In this case, your benefit per time dedicated is hard limited to being only a few minutes of time. This is both good and bad. It means that you cannot actively play the game for extended periods of time at a go (in Tapfish’s case, this is not true as you get to higher levels, but for lower levels it definitely is true). It also means that you don’t have to play for extended periods of time at a go, but will still receive benefit. True, you need to deal with your fish / strawberries every four hours, but that isn’t the same as needing eight hours per day of play time to be competitive. The benefit of your actions continue for a period of time after you do them.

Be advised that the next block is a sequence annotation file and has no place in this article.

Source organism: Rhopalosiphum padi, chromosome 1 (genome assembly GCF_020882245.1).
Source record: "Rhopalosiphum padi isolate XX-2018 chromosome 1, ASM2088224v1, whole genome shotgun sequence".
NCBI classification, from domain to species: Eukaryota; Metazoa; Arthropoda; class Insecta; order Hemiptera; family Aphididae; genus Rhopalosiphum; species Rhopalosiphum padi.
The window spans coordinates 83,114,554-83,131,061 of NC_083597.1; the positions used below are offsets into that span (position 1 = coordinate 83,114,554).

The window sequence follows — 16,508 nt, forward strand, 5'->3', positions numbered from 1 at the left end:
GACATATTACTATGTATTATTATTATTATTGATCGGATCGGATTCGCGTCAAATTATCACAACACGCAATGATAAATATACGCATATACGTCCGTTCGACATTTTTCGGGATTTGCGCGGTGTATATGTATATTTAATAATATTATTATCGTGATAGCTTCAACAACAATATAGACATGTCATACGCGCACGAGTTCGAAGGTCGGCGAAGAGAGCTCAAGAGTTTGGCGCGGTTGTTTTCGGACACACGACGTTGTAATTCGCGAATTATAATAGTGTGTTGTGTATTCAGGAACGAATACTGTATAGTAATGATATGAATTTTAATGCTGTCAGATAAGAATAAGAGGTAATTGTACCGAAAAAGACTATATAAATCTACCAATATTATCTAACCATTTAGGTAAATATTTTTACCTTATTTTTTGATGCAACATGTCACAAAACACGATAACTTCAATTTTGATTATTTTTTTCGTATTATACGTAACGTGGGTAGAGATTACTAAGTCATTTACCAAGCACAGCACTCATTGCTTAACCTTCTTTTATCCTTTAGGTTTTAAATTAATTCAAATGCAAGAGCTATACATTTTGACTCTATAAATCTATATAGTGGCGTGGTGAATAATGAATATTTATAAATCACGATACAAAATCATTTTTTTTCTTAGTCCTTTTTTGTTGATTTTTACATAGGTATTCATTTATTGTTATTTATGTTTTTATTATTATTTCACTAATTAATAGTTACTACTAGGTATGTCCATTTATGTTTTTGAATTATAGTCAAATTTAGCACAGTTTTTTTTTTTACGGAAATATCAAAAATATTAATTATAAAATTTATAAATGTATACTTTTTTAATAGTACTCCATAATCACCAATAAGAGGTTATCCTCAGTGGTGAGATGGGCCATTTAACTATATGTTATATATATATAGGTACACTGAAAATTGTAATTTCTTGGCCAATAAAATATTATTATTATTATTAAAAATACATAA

This draws a line in the sand for the type of gamer you are attempting to woo to play your game. Some hardcore folk will scoff and say “pshaw, I play all day every day and obviously deserve more benefit than you do mister hour per day person”. Some so called ‘casual’ gamers will agree to that. Sometimes the limits of the game make the argument moot (as in Tapfish), but this will make some players less likely to pursue your game if they can’t dedicate long blocks of time to it.